Conflicts of interest, misrepresentation of clinical trials, hospital price fixing, and massive expenditures for procedures of dubious efficacy—these and other critical flaws leave little doubt that the current U.S. health-care system is in need of an overhaul. In The Citizen Patient: Reforming Health Care for the Sake of the Patient, Not the System, preeminent physician Nortin Hadler urges American health-care consumers to take time to understand the existing system and to visualize what the outcome of successful reform might look like. Central to this vision is a shared understanding of the primacy of the relationship between doctor and patient. Hadler shows us that a new approach is necessary if we hope to improve the health of the populace. Rational health care, he argues, is far less expensive than the irrationality of the status quo.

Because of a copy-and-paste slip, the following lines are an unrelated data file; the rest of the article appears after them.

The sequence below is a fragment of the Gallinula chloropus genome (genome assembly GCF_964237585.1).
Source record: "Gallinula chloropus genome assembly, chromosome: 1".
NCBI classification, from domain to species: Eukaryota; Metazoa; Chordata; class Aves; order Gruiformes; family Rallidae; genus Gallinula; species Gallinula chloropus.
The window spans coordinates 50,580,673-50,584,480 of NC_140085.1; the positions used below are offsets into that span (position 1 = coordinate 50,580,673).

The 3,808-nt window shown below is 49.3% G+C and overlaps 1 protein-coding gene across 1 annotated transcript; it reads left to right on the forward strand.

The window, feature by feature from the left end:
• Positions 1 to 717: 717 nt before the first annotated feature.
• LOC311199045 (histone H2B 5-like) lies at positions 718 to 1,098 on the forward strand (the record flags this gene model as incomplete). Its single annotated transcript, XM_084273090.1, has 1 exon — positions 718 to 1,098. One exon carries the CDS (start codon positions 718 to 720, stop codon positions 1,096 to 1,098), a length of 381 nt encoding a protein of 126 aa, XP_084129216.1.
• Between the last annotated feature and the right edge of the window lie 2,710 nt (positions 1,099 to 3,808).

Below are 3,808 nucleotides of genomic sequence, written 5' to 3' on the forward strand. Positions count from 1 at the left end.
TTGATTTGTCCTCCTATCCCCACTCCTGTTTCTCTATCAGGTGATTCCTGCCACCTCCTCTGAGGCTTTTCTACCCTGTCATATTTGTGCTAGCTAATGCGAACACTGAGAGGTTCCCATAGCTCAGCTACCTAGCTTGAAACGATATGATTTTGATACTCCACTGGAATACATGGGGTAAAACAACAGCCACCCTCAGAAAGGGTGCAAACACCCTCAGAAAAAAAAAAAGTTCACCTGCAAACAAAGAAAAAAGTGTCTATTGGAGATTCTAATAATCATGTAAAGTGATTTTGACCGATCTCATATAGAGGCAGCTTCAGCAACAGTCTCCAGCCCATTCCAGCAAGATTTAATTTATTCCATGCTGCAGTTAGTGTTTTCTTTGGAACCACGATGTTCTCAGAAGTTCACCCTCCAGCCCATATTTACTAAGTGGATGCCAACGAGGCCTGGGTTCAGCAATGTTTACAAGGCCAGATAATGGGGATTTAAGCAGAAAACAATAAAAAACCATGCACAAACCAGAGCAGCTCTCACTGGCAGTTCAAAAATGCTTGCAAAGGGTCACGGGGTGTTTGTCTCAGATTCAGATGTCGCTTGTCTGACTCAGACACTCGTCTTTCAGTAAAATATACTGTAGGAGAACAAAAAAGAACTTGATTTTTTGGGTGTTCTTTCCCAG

In the following interview, Dr. Hadler discusses what we can do to change health care in America for the better.
Q: The Citizen Patient is very much a call to action. What are you enlisting Americans to do in order to end up with a rational health care system?
A: We are bombarded with shrill cries and warnings about the cost of health care, inequities in access to health care, inadequacies in the promotion of health, and the variability in the quality of health care. All of these are deserving of attention and redress. But none is the primary issue. In fact, all our efforts in each of these arenas have had little if any effect and many have proved counterproductive. The Citizen Patient illuminates this paradox in no uncertain terms. The primary issue is efficacy. If what we do leads to no meaningful benefit for people and patients, I don’t care how well or efficiently we do it, we should cease, desist, and go back to the drawing board. The Citizen Patient is a template for a new starting point.
Q: You consider physicians’ disclosure statements about real and potential conflicts of interest a red flag. Why?